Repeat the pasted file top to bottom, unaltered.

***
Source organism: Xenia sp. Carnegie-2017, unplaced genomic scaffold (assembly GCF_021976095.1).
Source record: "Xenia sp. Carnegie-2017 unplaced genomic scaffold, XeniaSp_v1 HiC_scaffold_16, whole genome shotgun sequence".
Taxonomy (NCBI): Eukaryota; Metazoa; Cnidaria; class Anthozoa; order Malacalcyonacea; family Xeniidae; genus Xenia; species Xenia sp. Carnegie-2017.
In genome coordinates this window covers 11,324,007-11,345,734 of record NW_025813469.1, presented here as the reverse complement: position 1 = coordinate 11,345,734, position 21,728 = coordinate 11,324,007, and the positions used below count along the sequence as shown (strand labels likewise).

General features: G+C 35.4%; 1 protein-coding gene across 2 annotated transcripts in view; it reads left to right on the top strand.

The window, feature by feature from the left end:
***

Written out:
Source organism: Xenia sp. Carnegie-2017, unplaced genomic scaffold (assembly GCF_021976095.1).
Source record: "Xenia sp. Carnegie-2017 unplaced genomic scaffold, XeniaSp_v1 HiC_scaffold_16, whole genome shotgun sequence".
Taxonomy (NCBI): Eukaryota; Metazoa; Cnidaria; class Anthozoa; order Malacalcyonacea; family Xeniidae; genus Xenia; species Xenia sp. Carnegie-2017.
In genome coordinates this window covers 11,324,007-11,345,734 of record NW_025813469.1, presented here as the reverse complement: position 1 = coordinate 11,345,734, position 21,728 = coordinate 11,324,007, and the positions used below count along the sequence as shown (strand labels likewise).

General features: G+C 35.4%; 1 protein-coding gene across 2 annotated transcripts in view; it reads left to right on the top strand.

The window, feature by feature from the left end: